Though their political fates are entwined, President Barack Obama and Republican presidential candidate Mitt Romney have rarely connected personally. Wednesday's debate in Denver will be the first time the two men have met face-to-face in five years.
It was one of the few personal interactions between Obama and Romney.
"He was kind enough to call our home when my wife was ill, and he said that he and Michelle had my wife in their prayers," Romney said in an interview after the call. "I said, 'Mr. President-elect, Ann and I have you in our prayers'. And we do."
Even as their political fates have become more entwined, Obama and Romney have had little opportunity to connect directly. In fact, when the Democratic president and the former Republican governor of Massachusetts stand alongside each other during Wednesday night's presidential debate in Denver, it will be their first face-to-face meeting in nearly five years.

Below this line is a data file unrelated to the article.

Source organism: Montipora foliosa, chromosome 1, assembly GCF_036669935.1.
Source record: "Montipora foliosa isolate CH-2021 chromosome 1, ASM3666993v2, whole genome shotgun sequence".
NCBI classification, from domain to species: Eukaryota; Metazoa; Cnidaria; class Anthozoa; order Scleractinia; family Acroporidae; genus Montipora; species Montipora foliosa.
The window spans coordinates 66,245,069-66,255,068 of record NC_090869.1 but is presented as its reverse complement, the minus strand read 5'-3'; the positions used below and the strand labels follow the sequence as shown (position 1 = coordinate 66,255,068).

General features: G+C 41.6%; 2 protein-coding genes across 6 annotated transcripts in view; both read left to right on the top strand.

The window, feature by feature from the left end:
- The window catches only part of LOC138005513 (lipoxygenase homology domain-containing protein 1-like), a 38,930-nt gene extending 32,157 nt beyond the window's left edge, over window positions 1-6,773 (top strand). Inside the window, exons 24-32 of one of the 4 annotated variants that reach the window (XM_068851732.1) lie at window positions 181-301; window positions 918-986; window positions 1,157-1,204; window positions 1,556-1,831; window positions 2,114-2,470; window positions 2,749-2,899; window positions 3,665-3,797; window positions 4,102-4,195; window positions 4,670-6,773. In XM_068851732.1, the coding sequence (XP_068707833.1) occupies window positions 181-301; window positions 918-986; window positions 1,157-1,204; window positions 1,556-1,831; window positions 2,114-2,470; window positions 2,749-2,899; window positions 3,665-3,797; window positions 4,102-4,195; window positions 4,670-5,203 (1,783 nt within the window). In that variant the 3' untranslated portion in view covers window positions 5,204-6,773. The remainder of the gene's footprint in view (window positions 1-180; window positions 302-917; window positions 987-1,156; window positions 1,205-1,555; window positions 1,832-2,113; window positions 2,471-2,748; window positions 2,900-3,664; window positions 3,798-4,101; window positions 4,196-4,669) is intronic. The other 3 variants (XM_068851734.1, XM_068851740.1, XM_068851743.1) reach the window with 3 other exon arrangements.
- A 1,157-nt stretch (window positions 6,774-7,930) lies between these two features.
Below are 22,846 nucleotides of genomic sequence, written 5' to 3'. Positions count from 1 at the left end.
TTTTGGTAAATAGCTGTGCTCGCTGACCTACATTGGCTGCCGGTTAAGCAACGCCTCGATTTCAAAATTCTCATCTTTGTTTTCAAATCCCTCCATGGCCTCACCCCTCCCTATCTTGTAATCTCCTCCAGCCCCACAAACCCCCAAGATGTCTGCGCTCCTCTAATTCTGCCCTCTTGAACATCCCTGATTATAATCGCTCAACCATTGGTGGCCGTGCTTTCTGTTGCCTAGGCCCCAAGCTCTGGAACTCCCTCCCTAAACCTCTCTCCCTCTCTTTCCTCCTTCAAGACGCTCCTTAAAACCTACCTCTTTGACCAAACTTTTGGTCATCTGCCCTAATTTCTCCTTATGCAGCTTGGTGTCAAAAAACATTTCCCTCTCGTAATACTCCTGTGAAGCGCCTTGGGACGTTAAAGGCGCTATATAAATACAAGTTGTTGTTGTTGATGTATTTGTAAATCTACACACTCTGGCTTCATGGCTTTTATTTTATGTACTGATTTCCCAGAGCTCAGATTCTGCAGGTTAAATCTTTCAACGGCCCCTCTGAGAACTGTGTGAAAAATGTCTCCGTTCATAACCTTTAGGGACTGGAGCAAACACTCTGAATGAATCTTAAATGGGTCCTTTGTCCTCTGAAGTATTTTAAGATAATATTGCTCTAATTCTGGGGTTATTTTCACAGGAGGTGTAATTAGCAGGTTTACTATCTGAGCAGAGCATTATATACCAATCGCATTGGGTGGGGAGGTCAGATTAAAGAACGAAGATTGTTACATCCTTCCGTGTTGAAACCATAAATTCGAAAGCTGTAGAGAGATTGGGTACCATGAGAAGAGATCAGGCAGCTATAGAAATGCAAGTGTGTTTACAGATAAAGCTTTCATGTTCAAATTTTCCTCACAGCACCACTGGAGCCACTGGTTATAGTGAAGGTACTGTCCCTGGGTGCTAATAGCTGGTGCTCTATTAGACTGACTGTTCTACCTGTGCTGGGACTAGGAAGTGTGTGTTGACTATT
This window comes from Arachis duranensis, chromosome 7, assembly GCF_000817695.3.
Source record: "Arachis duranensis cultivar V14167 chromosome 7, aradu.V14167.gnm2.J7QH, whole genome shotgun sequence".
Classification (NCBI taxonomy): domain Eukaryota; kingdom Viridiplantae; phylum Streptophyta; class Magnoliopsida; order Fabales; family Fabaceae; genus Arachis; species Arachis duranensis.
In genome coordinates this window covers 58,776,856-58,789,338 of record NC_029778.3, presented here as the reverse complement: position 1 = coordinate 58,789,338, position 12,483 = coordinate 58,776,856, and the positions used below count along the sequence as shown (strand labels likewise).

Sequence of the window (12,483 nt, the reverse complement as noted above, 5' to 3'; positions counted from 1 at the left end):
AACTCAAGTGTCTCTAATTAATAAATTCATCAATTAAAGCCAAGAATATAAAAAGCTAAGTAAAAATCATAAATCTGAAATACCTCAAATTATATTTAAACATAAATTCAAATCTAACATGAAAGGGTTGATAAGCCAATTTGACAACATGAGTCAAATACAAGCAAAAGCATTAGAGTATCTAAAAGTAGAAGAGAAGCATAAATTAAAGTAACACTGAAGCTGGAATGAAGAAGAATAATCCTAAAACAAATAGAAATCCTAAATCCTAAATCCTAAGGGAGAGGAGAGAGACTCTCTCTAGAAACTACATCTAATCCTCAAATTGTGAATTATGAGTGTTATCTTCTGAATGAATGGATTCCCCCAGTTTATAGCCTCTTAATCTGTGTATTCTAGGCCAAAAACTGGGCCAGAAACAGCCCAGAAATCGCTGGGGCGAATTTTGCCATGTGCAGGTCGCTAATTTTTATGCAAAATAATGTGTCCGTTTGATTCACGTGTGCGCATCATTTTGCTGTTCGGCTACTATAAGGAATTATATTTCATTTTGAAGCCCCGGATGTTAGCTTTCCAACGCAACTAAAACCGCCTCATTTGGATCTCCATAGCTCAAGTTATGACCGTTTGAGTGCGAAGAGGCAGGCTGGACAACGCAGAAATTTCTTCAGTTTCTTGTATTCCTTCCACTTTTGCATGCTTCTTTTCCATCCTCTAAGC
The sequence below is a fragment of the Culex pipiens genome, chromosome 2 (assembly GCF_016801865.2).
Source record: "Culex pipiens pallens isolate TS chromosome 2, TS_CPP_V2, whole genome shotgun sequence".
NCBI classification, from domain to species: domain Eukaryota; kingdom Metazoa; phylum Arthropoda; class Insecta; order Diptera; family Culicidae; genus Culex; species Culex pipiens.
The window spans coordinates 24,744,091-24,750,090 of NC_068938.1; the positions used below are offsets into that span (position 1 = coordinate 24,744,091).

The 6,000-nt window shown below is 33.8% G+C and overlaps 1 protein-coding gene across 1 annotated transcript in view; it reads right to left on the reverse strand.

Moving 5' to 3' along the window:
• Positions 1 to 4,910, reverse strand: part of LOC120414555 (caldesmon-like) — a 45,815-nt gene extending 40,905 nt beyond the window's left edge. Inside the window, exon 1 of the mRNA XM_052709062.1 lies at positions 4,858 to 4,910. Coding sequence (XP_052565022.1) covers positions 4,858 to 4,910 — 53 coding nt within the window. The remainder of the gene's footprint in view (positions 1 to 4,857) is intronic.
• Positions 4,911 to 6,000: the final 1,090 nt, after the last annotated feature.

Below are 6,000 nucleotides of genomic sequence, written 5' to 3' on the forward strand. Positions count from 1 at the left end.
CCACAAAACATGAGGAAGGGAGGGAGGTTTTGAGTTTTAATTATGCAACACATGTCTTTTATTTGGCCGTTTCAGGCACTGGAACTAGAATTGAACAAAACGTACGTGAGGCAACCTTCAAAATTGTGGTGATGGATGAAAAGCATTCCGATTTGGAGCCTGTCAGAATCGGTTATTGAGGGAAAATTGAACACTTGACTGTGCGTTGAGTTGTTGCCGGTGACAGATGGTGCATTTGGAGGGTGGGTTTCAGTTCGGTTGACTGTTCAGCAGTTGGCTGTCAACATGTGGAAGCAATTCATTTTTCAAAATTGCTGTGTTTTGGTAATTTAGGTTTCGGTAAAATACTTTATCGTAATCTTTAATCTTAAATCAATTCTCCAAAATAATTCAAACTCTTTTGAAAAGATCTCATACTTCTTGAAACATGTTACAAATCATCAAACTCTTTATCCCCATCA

"I don't really know him well," Obama said in an interview with The Associated Press. "I think Gov. Romney obviously has achieved extraordinary success with his businesses, and he's obviously very focused on achieving the presidency. He cares deeply about his family, and I think he cares deeply about his faith."
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